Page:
United Nations and United States financial and economic sanctions on Iran have probably gone about as far as they can in damaging Iran’s economy. They have had a significant effect, but are hardly in danger of shaking the regime or convincing it to cease its civilian nuclear enrichment program.
Iran is preemptively responding to threats of escalating sanctions by conducting a big naval exercise, Vilayat-90, in the Straits of Hormuz at the mouth of the Persian Gulf. Iran is making the point that if it wants to, it can close the straits, through which about 17% of the world’s petroleum exports flow. Any interruption in that flow would cause a global energy crisis. An Iranian admiral has said that closing the straits would be as easy as “drinking a glass of water.”
These exercises are not a threat to close the Straits, which Iran needs as well, any time soon. They are a demonstration that if the US tries to impose a global oil embargo on Iran, it has the means to reply to that act of war. It is a response to the threats of the US Senate.
The US- and Israel- led economic war on Iran is not a notable success so far. Iran’s central bank says, at least, that the Iranian economy grew some 5.5% in 2010-2011, which is pretty good given the state of the world economy and rather better than the US.
Iran’s annual oil income based on its performance in the past seven months is nearly $100 billion a year, and oil prices were up nearly 10% in 2011. (The Iranian state receives the oil income, since that industry is nationalized. Iran’s nominal gdp is on the order of $400 billion a year, in the range of South Africa, Taiwan, Argentina and Norway). That is, even with all the US and UN sanctions, Iran’s government is wealthy. Middle class Iranians may not be able to vacation in Europe very easily because of banking issues, and Iran isn’t attracting the kind of foreign investment that would allow it to grow 8% a year, as it would like (and which would be possible if the regime weren’t at loggerheads with the US and its allies). But the regime’s economic strength has probably grown in recent years, not weakened.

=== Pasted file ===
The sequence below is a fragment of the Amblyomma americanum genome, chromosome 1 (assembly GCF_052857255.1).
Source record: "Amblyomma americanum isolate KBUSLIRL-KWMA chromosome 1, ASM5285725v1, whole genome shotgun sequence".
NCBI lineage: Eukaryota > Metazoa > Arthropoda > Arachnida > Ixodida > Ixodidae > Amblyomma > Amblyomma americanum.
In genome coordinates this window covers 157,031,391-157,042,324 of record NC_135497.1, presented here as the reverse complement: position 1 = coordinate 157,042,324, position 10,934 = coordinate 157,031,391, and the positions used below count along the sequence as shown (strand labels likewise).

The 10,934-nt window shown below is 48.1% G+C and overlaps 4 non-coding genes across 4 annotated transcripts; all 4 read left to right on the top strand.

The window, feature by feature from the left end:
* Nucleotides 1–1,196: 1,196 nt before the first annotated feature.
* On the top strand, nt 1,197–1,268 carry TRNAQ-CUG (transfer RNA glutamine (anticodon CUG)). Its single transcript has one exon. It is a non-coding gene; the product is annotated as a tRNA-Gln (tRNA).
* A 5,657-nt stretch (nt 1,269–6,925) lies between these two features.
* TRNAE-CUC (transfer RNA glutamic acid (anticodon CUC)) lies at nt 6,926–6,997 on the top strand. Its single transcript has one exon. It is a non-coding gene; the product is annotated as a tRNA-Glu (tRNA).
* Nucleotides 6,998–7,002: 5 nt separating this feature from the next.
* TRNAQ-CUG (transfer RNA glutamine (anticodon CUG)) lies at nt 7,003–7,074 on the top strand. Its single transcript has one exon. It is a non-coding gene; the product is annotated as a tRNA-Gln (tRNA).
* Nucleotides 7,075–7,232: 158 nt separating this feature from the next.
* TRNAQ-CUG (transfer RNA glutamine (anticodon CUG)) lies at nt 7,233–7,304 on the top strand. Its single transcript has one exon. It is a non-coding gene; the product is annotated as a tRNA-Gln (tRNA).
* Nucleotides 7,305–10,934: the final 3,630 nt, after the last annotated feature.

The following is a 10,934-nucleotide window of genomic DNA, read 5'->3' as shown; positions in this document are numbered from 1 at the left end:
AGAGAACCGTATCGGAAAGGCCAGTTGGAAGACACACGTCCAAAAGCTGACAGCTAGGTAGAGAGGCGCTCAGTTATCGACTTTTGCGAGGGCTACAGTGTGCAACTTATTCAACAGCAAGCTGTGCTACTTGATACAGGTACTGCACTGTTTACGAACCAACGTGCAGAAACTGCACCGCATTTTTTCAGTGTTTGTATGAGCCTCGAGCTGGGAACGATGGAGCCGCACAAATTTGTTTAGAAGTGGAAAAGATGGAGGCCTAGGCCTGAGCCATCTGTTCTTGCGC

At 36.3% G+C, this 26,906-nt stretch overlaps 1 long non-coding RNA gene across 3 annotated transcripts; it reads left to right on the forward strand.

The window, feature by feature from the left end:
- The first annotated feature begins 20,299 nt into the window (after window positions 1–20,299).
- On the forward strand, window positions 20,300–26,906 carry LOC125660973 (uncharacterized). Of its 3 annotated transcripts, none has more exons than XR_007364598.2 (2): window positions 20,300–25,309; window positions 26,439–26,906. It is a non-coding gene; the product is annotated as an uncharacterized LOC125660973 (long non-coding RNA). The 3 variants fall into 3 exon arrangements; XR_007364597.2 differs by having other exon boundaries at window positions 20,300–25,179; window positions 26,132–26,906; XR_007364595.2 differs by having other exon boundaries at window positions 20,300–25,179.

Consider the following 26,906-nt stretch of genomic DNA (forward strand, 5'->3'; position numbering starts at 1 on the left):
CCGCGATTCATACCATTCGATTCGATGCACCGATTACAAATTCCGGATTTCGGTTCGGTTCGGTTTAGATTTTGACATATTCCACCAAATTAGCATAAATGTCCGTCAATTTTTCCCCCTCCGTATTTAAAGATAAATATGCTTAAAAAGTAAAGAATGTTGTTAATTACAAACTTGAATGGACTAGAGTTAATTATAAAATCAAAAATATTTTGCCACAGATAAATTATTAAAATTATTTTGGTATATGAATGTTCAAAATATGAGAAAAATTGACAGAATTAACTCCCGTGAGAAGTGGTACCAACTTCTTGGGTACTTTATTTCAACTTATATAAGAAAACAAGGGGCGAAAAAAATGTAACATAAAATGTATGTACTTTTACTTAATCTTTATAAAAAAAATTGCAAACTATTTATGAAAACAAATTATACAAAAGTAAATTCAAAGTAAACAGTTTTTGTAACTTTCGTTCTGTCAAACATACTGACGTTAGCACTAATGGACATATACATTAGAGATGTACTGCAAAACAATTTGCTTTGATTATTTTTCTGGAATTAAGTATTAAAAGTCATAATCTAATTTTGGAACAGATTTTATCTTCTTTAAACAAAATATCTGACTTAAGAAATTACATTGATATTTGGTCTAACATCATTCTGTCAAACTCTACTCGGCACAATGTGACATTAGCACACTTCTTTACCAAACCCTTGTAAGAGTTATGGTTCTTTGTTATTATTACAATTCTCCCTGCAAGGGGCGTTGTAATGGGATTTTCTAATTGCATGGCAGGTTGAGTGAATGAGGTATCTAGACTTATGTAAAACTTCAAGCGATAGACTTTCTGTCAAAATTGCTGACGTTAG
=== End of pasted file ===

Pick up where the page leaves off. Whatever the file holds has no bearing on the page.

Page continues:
Another problem with trying to sanction Iran primarily through financial sanctions is that the world financial system is leaky. Venezuela, Turkey, and Russia, not to mention China, all offer Iran financial back doors for accessing the world banking system. Iran’s temporary problems in selling petroleum to India once it was kicked off the South Asian bank exchange under American pressure have been resolved, probably via Turkish banks. Iran can be put under pressure, and pain inflicted, but nothing debilitating.
A further step in the escalating conflict, advocated by the Israelis and their allies in the US Congress, is to impose an embargo on Iran’s gasoline imports or on its petroleum exports.
The time for the former idea has probably passed; Iran had a temporary shortage of refinery capacity to turn crude petroleum into gasoline. But the regime has addressed that problem by building more refineries and by phasing out gasoline subsidies, thus discouraging Iranians from driving so much.
The problem with imposing an embargo on Iran’s petroleum exports, which the US Senate wants to do by sanctioning Iran’s central bank, is that it is like cutting off your nose to spite your face. It would be South Korea, Japan, India and Italy that would suffer, i.e. US allies (along with China, which wouldn’t be happy and is not without resources to fight back).
Moreover it would put up world oil prices in an election year, harming Barack Obama’s reelection chances.